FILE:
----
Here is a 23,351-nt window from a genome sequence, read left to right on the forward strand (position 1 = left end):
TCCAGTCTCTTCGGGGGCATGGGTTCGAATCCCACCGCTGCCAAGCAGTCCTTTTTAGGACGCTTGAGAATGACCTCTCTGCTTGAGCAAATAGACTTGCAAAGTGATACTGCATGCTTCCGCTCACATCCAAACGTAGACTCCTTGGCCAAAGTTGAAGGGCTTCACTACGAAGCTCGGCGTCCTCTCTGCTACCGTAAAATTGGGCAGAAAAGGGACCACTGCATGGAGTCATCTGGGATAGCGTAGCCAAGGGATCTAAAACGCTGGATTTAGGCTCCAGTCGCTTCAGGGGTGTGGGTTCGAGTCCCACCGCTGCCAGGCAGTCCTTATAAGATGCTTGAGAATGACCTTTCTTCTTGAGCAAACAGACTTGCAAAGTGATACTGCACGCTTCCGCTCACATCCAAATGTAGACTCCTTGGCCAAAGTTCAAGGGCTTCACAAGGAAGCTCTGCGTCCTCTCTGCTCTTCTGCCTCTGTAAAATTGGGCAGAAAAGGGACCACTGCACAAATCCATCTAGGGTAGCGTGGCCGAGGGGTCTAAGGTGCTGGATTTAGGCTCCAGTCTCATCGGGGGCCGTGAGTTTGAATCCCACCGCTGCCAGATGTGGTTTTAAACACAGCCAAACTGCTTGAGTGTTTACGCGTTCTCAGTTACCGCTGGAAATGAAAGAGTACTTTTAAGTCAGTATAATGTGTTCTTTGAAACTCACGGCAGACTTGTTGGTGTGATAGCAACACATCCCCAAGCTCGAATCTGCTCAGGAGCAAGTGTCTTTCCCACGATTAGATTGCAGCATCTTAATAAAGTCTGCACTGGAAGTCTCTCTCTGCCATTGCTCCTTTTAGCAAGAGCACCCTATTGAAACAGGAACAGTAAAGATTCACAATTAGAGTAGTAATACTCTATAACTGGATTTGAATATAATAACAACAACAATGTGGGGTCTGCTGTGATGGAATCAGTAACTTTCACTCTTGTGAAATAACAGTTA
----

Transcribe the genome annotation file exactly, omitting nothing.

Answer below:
Here is a 23,351-nt window from a genome sequence, read left to right on the forward strand (position 1 = left end):
TCCAGTCTCTTCGGGGGCATGGGTTCGAATCCCACCGCTGCCAAGCAGTCCTTTTTAGGACGCTTGAGAATGACCTCTCTGCTTGAGCAAATAGACTTGCAAAGTGATACTGCATGCTTCCGCTCACATCCAAACGTAGACTCCTTGGCCAAAGTTGAAGGGCTTCACTACGAAGCTCGGCGTCCTCTCTGCTACCGTAAAATTGGGCAGAAAAGGGACCACTGCATGGAGTCATCTGGGATAGCGTAGCCAAGGGATCTAAAACGCTGGATTTAGGCTCCAGTCGCTTCAGGGGTGTGGGTTCGAGTCCCACCGCTGCCAGGCAGTCCTTATAAGATGCTTGAGAATGACCTTTCTTCTTGAGCAAACAGACTTGCAAAGTGATACTGCACGCTTCCGCTCACATCCAAATGTAGACTCCTTGGCCAAAGTTCAAGGGCTTCACAAGGAAGCTCTGCGTCCTCTCTGCTCTTCTGCCTCTGTAAAATTGGGCAGAAAAGGGACCACTGCACAAATCCATCTAGGGTAGCGTGGCCGAGGGGTCTAAGGTGCTGGATTTAGGCTCCAGTCTCATCGGGGGCCGTGAGTTTGAATCCCACCGCTGCCAGATGTGGTTTTAAACACAGCCAAACTGCTTGAGTGTTTACGCGTTCTCAGTTACCGCTGGAAATGAAAGAGTACTTTTAAGTCAGTATAATGTGTTCTTTGAAACTCACGGCAGACTTGTTGGTGTGATAGCAACACATCCCCAAGCTCGAATCTGCTCAGGAGCAAGTGTCTTTCCCACGATTAGATTGCAGCATCTTAATAAAGTCTGCACTGGAAGTCTCTCTCTGCCATTGCTCCTTTTAGCAAGAGCACCCTATTGAAACAGGAACAGTAAAGATTCACAATTAGAGTAGTAATACTCTATAACTGGATTTGAATATAATAACAACAACAATGTGGGGTCTGCTGTGATGGAATCAGTAACTTTCACTCTTGTGAAATAACAGTTA